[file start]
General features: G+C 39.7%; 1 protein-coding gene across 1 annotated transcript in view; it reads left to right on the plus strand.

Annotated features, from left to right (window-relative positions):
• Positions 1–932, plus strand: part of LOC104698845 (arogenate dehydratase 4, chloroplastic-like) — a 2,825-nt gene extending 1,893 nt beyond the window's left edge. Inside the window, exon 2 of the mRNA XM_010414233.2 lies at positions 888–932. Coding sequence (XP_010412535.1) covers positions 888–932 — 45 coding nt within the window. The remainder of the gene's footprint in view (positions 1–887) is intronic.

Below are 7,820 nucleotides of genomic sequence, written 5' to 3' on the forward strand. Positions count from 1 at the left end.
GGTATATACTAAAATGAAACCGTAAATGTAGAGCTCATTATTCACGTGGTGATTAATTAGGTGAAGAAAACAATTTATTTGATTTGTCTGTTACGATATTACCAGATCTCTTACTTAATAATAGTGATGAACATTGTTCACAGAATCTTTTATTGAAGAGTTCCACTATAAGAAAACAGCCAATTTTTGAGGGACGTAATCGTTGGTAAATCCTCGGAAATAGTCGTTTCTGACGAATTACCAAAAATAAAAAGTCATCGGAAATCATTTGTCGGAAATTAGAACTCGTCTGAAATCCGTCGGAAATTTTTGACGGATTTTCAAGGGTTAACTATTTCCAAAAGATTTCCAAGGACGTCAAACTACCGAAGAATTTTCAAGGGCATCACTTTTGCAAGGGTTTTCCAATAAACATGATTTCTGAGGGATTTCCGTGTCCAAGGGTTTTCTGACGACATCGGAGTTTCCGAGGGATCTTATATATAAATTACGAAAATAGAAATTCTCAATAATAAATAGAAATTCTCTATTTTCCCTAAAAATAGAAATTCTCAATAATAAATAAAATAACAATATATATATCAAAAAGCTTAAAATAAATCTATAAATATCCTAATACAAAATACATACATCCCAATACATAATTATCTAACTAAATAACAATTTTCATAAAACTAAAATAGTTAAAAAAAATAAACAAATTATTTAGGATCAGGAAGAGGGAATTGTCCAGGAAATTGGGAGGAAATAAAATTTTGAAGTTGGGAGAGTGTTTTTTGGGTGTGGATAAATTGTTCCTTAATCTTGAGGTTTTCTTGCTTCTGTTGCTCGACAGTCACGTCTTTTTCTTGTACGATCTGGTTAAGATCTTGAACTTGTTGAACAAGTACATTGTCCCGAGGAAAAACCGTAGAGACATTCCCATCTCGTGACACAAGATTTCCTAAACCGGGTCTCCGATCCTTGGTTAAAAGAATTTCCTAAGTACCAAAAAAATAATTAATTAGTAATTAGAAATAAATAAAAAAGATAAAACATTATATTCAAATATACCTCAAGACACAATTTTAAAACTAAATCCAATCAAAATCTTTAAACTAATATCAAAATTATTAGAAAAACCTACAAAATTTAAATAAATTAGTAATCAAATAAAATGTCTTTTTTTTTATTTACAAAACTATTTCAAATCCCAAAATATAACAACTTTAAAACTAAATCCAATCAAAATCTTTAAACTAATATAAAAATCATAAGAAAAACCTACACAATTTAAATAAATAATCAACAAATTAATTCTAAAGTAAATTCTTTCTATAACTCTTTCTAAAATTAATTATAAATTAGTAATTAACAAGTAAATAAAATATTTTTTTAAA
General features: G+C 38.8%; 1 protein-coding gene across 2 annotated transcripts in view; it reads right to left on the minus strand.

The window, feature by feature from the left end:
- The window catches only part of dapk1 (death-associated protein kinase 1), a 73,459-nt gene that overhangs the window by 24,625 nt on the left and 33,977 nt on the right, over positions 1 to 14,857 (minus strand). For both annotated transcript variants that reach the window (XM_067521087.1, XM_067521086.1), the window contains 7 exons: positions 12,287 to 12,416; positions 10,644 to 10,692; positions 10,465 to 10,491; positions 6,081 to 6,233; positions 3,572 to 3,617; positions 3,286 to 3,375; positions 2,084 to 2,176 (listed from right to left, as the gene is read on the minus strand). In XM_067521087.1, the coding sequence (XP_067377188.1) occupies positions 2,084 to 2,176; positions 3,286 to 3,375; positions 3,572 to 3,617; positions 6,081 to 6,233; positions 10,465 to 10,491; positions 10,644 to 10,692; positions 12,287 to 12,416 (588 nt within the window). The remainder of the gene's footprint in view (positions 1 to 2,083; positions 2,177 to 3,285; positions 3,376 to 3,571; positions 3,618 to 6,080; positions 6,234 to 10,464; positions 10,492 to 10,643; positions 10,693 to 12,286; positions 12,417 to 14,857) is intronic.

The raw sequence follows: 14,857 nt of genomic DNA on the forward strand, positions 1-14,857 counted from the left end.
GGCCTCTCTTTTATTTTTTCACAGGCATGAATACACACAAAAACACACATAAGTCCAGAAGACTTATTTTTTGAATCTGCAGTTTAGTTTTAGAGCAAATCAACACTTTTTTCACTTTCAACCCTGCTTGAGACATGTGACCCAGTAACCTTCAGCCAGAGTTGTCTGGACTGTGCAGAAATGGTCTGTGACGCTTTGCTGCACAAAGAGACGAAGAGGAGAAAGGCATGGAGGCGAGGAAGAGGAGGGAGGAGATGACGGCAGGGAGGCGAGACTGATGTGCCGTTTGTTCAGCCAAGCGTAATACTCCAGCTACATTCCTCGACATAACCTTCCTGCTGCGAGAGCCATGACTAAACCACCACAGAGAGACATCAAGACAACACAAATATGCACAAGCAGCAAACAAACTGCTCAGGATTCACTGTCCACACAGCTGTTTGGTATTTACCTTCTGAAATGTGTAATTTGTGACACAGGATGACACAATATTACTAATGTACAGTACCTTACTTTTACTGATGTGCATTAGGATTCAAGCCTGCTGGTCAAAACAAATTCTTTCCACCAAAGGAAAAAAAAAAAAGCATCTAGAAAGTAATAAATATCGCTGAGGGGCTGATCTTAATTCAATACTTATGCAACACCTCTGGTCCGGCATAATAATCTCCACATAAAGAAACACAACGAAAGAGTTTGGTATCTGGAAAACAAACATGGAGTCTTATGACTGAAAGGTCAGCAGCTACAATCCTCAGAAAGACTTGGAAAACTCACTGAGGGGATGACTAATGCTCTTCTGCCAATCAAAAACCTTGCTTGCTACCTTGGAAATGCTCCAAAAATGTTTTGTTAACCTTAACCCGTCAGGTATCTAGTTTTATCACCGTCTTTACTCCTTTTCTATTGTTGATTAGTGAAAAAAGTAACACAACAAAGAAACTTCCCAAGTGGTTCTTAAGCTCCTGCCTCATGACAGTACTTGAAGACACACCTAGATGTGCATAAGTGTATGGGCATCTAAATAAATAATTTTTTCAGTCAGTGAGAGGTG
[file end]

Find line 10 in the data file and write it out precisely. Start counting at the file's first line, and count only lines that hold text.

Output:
GGCCTCTCTTTTATTTTTTCACAGGCATGAATACACACAAAAACACACATAAGTCCAGAAGACTTATTTTTTGAATCTGCAGTTTAGTTTTAGAGCAAATCAACACTTTTTTCACTTTCAACCCTGCTTGAGACATGTGACCCAGTAACCTTCAGCCAGAGTTGTCTGGACTGTGCAGAAATGGTCTGTGACGCTTTGCTGCACAAAGAGACGAAGAGGAGAAAGGCATGGAGGCGAGGAAGAGGAGGGAGGAGATGACGGCAGGGAGGCGAGACTGATGTGCCGTTTGTTCAGCCAAGCGTAATACTCCAGCTACATTCCTCGACATAACCTTCCTGCTGCGAGAGCCATGACTAAACCACCACAGAGAGACATCAAGACAACACAAATATGCACAAGCAGCAAACAAACTGCTCAGGATTCACTGTCCACACAGCTGTTTGGTATTTACCTTCTGAAATGTGTAATTTGTGACACAGGATGACACAATATTACTAATGTACAGTACCTTACTTTTACTGATGTGCATTAGGATTCAAGCCTGCTGGTCAAAACAAATTCTTTCCACCAAAGGAAAAAAAAAAAAGCATCTAGAAAGTAATAAATATCGCTGAGGGGCTGATCTTAATTCAATACTTATGCAACACCTCTGGTCCGGCATAATAATCTCCACATAAAGAAACACAACGAAAGAGTTTGGTATCTGGAAAACAAACATGGAGTCTTATGACTGAAAGGTCAGCAGCTACAATCCTCAGAAAGACTTGGAAAACTCACTGAGGGGATGACTAATGCTCTTCTGCCAATCAAAAACCTTGCTTGCTACCTTGGAAATGCTCCAAAAATGTTTTGTTAACCTTAACCCGTCAGGTATCTAGTTTTATCACCGTCTTTACTCCTTTTCTATTGTTGATTAGTGAAAAAAGTAACACAACAAAGAAACTTCCCAAGTGGTTCTTAAGCTCCTGCCTCATGACAGTACTTGAAGACACACCTAGATGTGCATAAGTGTATGGGCATCTAAATAAATAATTTTTTCAGTCAGTGAGAGGTG